Create and join VPN networks on your Linux machine with Hamachi
If you are looking for a VPN solution for your Linux machine or network you have more than likely examined such solutions as OpenVPN. Many of the Linux VPN solutions require complex, time consuming set ups that can drive the new user crazy. Fortunately there are other solutions that do not require extensive knowledge of the Linux operating system or network configurations.
One such option is Hamachi. Hamachi is a zero-configuration virtual private network tool that allows you to set up a VPN between machines without having to go through the complex setup of the server itself. Instead Hamachi relies on the Logmein Hamachi servers to aid with the Peer to Peer connection. As for the user...all they need to do is install the tool and create their network. Let's see how this is done.
I am going to show how this is done on a Ubuntu 10.10 desktop. Hamachi can be downloaded installed on other distributions, but let's stick with one here for simplicity.
The first step is download the proper file. You will find a .deb file for this tool here. Download that file to your ~/Downloads directory and get ready to install.
In order to install follow these steps:
- Open up your file manager (most likely Nautilus.)
- Navigate to the ~/Downloads directory.
- Locate the hamachi-gui-XXX.aaa.deb (Where XXX is the release number and aaa is the architecture.)
- Double click on the .deb file.
- When prompted, enter your sudo password to allow the installation to continue.
- Let the installation complete.
- Delete the .deb (optional) and close Nautilus.
To start the Hamachi GUI click Applications > Internet > hamachi-gui. This will open up the tools main window (see Figure 1). If you already know the VPN you need to join all you have to do is click the "triangle" button at the bottom of the main window. This will open up a new window that allows you to either create or join a VPN network. Let's create a VPN network.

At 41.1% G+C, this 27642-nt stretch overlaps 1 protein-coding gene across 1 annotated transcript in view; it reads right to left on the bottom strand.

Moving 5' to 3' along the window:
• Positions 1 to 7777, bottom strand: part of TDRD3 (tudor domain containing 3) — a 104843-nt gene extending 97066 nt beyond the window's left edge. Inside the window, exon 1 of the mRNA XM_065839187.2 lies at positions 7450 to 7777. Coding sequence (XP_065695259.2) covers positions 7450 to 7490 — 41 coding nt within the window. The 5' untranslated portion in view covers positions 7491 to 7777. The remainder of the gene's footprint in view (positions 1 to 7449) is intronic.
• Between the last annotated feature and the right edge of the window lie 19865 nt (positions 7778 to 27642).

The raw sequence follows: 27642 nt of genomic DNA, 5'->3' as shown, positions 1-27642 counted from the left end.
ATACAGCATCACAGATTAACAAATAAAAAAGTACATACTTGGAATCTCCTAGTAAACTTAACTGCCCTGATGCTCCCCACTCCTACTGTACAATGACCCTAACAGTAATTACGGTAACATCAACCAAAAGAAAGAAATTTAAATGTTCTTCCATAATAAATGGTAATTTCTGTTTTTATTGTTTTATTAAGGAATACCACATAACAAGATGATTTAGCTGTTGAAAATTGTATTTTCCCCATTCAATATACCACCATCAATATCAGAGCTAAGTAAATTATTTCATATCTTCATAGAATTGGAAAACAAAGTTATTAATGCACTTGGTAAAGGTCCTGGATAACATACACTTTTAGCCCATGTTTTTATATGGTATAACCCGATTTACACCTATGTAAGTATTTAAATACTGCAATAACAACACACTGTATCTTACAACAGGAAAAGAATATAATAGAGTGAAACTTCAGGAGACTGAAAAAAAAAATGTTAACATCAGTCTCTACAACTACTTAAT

Click the "triangle" button and, in the resulting window, click the Create Network button. In this new window (see Figure 2) there are only two pieces of information you need to add:
Name: name of your VPN
Password: Password to protect your VPN from unwanted users.
After you enter that information, click the Create button. The network will be instantly created and your machine will be automatically joined.
If you want to join a different network (or one you've previously created), you simply click the same triangle button you clicked to create the network, only you click the Join Network button next. When you click that button it will prompt you enter the credentials for the VPN. Upon successful authentication your machine will be a part of that VPN.
You can have as many VPN networks listed on your Hamachi client as you want. You want to pay close attention to which networks you are joined to. If a particular network has a green dot to the left of its name - you are connected to that network. To leave or join a network you simply need to right-click that network and select Change Status.Advertisement
TeamViewer.com offers something similar and appears to have considerable resources for research and development. It is free for non commercial use